Doris Gravlin. Her name became a household term overnight almost 80 years ago. Before
that fateful evening in September 1936, however, few people in Victoria had heard of her. But
now she is recognized as one of western Canada’s most frequently seen ghosts at her favourite
haunt, the Victoria Golf Course in Oak Bay. Mounting a nocturnal expedition in search of Doris
has been a right of passage in the capital city for many students. Few leave high school without
having attempted it at least once.
Doris Thomson was born in Lancashire in 1906 and immigrated to Canada with her parents
eight years later. The family settled in Victoria where Doris’s mother worked at a private hospital
in the Vista Heights neighbourhood. Doris followed in her mother’s footsteps by taking up
nursing herself, until she married Victor Gravlin in 1930 and had a son.
Victor was born in Victoria in 1899, the youngest child of Herbert and Elizabeth Gravlin who ran
a painting and decorating business on Oak Bay Avenue. As a sports reporter for the Colonist,
Victor could indulge his passion for sports.
When her husband began to drink heavily, Doris left him. Their young son stayed with Mrs.
Thomson when Doris found work as a private live-in nurse for an elderly widow who lived facing
the Oak Bay waterfront.
In mid-September 1936, Victor’s nephew delivered a letter to Doris. Its contents are unknown,
but it is believed to have been a request for her to meet Victor to discuss reconciliation. That is
probably why Doris stepped out for a walk at about 7:45 pm on Tuesday September 22, 1936,
and why Victor left his parents’ house shortly afterwards. Exactly where they met or where they
walked is open to conjecture, though a popular belief that they met at the Oak Bay Beach Hotel
Both Doris and Victor were reported missing and a thorough search ensued. Five days passed
until a caddy noticed a pink sweater sticking out from some logs on the beach beside the
seventh fairway at the golf course. He was horrified to find the sweater had an arm inside.
When the Police arrived they determined that Doris had been strangled and were curious why
her shoes, belt, and felt hat were missing, but that otherwise she was fully dressed. Evidence
suggested that Doris had been murdered close to Beach Drive and that Victor had dragged her
by the feet across the golf course.
Where was Victor? Some thought he had disguised himself as a woman and escaped on the
CPR ferry. However, one month later, a fisherman found the body floating in the kelp beds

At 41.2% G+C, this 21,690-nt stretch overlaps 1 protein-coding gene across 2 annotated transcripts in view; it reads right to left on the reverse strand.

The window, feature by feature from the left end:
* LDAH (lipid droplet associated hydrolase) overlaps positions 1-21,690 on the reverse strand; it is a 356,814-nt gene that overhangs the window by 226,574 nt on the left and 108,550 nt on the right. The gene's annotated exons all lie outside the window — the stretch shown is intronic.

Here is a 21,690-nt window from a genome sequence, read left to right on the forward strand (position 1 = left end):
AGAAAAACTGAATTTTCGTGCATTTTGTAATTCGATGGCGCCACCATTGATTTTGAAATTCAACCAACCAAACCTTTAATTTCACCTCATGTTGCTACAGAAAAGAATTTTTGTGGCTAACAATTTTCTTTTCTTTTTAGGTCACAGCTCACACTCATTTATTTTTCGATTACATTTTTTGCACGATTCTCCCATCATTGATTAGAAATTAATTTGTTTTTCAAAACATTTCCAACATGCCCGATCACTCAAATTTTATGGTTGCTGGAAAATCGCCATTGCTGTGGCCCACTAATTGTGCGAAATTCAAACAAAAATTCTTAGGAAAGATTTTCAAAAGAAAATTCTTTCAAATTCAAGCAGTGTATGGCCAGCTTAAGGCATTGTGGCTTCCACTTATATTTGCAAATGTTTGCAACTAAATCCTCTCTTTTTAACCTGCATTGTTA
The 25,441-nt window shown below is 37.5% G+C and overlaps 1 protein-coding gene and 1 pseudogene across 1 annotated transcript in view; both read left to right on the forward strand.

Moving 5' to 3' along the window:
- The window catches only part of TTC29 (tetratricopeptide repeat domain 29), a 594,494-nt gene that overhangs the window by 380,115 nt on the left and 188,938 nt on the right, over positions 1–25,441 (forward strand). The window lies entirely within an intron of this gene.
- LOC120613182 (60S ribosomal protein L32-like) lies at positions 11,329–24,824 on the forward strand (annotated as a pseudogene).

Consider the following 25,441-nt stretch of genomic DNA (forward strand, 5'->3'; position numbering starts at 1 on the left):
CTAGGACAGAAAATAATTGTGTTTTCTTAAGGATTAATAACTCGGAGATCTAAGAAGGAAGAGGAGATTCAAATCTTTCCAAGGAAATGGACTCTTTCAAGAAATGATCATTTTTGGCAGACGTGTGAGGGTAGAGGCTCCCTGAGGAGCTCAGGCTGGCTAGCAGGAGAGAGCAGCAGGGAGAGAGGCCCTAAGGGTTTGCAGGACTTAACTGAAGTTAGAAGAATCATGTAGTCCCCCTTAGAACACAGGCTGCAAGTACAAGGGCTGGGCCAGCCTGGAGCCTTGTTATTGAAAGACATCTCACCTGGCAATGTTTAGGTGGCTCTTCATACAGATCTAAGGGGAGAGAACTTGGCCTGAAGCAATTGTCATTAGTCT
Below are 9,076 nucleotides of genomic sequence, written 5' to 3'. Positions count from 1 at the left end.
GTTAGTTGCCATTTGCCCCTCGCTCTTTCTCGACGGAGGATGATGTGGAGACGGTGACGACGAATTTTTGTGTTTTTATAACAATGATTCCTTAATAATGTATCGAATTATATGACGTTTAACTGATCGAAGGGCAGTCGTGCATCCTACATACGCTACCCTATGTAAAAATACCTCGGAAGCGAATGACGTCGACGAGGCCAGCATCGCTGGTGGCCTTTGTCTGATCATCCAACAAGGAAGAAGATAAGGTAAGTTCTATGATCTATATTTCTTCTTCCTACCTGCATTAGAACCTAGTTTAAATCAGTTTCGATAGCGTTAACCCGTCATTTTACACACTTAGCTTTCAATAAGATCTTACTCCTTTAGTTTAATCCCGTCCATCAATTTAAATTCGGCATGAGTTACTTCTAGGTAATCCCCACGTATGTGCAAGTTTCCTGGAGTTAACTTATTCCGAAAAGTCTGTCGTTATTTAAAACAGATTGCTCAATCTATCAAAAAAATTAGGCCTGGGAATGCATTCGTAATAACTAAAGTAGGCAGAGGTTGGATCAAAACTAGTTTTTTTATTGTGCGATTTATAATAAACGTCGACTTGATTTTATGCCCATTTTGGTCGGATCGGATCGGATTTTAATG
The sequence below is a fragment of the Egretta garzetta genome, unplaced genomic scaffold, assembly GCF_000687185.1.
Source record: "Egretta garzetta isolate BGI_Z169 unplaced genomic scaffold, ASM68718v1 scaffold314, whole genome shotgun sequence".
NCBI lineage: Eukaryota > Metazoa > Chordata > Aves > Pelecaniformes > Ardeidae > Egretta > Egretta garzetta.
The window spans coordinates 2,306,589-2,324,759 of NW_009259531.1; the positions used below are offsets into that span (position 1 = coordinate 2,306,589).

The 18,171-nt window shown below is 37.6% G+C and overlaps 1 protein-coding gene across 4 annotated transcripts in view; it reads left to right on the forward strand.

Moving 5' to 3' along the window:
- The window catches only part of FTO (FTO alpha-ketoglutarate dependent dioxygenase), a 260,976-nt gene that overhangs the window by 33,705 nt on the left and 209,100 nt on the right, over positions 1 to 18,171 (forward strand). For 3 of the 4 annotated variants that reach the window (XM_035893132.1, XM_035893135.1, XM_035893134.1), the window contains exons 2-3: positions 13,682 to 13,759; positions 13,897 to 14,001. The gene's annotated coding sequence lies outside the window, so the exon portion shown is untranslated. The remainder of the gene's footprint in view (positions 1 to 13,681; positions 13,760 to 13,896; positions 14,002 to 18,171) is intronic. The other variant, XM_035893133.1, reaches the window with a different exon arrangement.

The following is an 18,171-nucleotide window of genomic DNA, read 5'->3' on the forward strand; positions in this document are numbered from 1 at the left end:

off the ninth fairway. A length of rope was found in his coat pocket, along with Doris’s missing
attire. The police concluded he had murdered his wife then committed suicide by walking into
A number of urban legends have grown up around the famous haunting. One of the most
persistent is that Doris appears only during April, giving rise to her being dubbed “the April
Ghost.” This seems to have started in the 1960s when several reports of her being seen during
April were covered in the local media. Other myths are that she appears when the moon is
full or when ghost hunters ring the bell that is located between the sixth and seventh fairways.
These details add to the mystique of the story, but are quite coincidental to seeing Doris. She
really is seen throughout the year during any phase of the moon and whether or not the bell is
The body of Doris Gravlin was found under logs on the beach beside the seventh fairway.
The murder took place just about where the photograph below was taken, looking along the
sixth fairway, with Trial Island in the distance.
words by John Adams
Find out more about Victoria’s history and its amazing ghost stories on one of the tours
conducted by John Adams and his team of expert guide storytellers. Ghostly Walks focus on the
hauntings in Old Town and neighbourhoods close to downtown. Chinatown Walks cover many
aspects of culture, history, food and religion in Canada’s first Chinatown. Discovery Walks take
you into diverse heritage neighbourhoods, including Oak Bay, Fairfield, James Bay, Rockland
and Victoria West. For full details about these tours which take place year-round, check out
originally published in analogue magazine’s April 2014 issue